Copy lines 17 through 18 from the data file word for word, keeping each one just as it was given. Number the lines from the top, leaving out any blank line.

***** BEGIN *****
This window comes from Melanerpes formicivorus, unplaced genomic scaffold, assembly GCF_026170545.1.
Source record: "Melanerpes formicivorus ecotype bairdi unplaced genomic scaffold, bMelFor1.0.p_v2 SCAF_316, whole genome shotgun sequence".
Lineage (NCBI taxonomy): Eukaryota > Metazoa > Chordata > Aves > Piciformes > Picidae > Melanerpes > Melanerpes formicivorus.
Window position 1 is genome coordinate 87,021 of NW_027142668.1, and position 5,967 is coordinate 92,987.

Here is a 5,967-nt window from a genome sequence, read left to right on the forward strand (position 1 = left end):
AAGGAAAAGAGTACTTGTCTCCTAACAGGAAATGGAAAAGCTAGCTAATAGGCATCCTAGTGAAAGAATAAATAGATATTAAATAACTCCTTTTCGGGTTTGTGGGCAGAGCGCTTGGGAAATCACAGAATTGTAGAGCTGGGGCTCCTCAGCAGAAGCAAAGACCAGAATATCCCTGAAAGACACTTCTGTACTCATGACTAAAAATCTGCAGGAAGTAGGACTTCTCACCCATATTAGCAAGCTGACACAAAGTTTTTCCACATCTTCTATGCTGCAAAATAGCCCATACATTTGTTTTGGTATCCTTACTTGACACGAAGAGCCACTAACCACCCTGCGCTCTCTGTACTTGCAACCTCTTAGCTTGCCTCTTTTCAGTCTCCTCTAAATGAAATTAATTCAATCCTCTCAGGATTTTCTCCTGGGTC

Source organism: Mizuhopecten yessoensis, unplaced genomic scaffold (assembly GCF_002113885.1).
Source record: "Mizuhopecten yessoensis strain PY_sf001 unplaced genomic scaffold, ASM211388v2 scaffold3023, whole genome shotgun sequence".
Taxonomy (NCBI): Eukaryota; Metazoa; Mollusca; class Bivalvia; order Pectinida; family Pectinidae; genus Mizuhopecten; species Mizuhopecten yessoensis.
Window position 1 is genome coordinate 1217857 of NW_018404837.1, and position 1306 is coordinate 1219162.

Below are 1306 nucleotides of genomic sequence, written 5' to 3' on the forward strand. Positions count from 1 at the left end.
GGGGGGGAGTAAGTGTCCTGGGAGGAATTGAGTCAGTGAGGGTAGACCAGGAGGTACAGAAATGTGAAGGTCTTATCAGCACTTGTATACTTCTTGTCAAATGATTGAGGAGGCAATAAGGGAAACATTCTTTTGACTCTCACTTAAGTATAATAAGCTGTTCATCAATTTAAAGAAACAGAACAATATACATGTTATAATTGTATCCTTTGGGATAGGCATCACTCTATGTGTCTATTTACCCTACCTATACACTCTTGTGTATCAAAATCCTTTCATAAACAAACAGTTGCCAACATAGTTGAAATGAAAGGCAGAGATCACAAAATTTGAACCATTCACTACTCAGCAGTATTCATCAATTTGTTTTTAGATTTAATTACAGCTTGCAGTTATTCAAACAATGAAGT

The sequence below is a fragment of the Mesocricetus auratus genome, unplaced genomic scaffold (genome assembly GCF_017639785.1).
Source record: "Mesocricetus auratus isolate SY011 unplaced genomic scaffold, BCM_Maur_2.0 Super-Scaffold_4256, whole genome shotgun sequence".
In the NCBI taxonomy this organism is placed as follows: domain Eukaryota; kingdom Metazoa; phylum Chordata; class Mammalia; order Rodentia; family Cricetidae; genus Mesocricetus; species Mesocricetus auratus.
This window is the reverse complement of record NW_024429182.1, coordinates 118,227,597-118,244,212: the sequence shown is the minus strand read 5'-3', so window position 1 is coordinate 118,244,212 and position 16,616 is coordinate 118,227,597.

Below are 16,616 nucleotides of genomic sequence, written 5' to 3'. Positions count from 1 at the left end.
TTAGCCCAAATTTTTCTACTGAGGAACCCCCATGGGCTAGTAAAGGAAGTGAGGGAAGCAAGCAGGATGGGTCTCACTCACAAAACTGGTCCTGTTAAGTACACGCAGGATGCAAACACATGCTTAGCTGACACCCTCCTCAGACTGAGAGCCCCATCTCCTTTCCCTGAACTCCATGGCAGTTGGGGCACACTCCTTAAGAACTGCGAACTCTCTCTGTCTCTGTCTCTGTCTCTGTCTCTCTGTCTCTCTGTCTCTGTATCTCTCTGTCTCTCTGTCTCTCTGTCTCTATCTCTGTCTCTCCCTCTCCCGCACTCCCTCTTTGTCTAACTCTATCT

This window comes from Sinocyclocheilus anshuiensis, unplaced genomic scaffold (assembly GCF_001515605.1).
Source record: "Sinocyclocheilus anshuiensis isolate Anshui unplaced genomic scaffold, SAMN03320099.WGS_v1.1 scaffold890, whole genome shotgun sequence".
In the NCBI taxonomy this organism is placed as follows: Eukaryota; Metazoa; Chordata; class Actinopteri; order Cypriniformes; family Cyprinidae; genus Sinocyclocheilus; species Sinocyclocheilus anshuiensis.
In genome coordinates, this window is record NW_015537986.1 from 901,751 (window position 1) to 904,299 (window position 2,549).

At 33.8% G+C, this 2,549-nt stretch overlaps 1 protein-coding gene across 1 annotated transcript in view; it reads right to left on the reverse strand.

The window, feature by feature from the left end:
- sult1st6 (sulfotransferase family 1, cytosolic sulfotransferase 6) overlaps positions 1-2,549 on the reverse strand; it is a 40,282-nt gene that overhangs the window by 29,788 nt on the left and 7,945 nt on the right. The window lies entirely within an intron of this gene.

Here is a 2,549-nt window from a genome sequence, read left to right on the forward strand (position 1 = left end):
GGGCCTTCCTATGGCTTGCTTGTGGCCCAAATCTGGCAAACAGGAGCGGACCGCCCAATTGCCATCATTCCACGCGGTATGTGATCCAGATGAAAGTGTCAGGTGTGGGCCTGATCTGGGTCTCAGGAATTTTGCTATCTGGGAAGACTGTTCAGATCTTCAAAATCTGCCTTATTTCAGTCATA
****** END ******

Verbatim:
Below are 16,616 nucleotides of genomic sequence, written 5' to 3'. Positions count from 1 at the left end.
TTAGCCCAAATTTTTCTACTGAGGAACCCCCATGGGCTAGTAAAGGAAGTGAGGGAAGCAAGCAGGATGGGTCTCACTCACAAAACTGGTCCTGTTAAGTACACGCAGGATGCAAACACATGCTTAGCTGACACCCTCCTCAGACTGAGAGCCCCATCTCCTTTCCCTGAACTCCATGGCAGTTGGGGCACACTCCTTAAGAACTGCGAACTCTCTCTGTCTCTGTCTCTGTCTCTGTCTCTCTGTCTCTCTGTCTCTGTATCTCTCTGTCTCTCTGTCTCTCTGTCTCTATCTCTGTCTCTCCCTCTCCCGCACTCCCTCTTTGTCTAACTCTATCT